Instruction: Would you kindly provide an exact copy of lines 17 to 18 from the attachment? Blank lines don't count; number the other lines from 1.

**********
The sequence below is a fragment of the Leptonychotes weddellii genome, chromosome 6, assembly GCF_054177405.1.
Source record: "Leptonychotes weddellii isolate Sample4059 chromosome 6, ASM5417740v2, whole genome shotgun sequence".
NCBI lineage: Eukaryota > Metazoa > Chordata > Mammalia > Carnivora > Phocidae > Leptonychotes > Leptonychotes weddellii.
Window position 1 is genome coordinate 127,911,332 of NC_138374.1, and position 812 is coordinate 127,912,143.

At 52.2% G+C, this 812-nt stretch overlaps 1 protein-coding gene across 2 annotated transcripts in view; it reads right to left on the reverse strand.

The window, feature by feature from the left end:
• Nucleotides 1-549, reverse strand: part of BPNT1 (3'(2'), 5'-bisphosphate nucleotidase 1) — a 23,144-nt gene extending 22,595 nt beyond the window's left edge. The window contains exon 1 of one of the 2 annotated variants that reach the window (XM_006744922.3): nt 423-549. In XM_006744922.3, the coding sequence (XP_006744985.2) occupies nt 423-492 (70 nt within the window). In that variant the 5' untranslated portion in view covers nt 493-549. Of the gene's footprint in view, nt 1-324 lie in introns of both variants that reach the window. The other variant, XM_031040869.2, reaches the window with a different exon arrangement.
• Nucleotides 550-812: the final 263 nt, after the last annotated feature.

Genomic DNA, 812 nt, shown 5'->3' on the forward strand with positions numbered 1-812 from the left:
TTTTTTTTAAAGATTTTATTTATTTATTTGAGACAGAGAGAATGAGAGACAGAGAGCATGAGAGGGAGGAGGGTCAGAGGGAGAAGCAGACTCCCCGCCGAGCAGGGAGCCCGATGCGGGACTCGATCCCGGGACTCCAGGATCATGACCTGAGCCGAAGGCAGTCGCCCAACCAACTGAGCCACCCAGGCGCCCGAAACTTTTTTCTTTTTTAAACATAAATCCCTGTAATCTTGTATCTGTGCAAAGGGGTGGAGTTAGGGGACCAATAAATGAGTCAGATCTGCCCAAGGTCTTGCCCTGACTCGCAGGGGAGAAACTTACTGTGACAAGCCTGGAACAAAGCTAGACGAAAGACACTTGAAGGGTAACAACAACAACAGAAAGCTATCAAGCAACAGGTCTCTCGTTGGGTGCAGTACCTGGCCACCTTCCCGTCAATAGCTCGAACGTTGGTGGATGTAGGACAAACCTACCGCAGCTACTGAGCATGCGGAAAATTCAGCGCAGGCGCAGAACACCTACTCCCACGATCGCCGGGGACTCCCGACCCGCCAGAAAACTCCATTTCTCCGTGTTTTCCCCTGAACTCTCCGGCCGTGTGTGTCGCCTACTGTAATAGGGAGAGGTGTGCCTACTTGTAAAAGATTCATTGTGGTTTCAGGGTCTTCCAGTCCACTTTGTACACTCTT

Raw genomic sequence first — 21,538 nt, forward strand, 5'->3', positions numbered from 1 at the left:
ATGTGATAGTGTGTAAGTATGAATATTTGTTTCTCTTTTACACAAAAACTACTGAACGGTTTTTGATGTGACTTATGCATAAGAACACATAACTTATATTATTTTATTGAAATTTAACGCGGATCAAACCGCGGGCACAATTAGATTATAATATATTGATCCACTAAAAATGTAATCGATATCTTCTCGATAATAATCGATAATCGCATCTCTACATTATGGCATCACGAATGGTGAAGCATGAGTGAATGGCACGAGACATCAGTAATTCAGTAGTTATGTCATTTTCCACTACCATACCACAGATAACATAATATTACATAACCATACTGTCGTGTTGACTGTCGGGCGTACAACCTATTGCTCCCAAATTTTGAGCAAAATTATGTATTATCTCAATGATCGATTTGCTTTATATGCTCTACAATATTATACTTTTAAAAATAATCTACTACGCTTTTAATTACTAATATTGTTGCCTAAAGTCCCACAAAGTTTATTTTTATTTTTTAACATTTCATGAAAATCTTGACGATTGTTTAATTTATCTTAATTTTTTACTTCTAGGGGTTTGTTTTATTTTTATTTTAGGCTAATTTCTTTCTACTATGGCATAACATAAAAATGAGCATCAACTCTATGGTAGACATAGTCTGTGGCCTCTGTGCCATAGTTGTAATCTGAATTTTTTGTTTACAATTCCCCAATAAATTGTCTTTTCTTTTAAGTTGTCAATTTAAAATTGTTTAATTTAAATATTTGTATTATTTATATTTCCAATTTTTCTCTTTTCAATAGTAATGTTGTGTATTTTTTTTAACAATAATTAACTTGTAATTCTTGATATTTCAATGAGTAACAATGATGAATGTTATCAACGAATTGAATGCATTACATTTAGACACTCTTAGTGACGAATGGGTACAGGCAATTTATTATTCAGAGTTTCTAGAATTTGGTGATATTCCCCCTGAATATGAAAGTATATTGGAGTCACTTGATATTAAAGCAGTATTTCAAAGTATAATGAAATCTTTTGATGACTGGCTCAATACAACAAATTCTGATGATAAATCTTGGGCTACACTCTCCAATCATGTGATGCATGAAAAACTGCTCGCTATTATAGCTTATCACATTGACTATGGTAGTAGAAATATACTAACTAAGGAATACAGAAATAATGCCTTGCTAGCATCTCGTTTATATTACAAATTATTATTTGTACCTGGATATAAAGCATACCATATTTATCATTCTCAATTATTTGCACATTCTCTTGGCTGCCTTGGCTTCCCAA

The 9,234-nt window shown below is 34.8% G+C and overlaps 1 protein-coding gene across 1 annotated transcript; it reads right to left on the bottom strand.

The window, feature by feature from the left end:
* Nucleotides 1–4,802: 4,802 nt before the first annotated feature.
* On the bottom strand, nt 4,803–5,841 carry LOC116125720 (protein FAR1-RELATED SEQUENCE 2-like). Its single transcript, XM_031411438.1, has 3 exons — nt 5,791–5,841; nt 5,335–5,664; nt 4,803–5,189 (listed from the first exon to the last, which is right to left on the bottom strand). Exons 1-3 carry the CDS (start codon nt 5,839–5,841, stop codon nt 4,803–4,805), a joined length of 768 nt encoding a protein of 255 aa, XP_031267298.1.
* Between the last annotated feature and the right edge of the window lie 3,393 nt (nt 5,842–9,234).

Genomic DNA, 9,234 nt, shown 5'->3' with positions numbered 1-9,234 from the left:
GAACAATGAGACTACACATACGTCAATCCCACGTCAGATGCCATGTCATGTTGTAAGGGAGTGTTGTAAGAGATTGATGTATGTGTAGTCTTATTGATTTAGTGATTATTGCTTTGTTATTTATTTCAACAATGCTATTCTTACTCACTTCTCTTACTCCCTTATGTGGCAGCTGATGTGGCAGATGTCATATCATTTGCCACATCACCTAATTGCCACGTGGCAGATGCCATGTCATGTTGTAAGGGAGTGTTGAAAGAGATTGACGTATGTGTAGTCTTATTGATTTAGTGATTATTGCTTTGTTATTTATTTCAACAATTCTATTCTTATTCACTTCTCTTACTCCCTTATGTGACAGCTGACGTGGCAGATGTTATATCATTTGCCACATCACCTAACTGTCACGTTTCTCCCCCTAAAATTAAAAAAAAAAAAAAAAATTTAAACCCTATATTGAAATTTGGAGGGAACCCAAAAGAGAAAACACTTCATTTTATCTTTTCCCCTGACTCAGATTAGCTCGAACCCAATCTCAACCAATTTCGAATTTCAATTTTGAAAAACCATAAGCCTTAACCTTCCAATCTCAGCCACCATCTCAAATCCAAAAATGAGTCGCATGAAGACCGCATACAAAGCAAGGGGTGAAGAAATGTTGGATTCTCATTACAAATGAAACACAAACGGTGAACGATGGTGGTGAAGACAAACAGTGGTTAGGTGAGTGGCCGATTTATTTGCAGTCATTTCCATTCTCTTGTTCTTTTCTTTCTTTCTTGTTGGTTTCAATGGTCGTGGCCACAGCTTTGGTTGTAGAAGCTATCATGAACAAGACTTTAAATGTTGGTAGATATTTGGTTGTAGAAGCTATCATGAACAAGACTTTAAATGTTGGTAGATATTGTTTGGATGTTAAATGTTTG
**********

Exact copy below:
* Between the last annotated feature and the right edge of the window lie 3,393 nt (nt 5,842–9,234).

Genomic DNA, 9,234 nt, shown 5'->3' with positions numbered 1-9,234 from the left: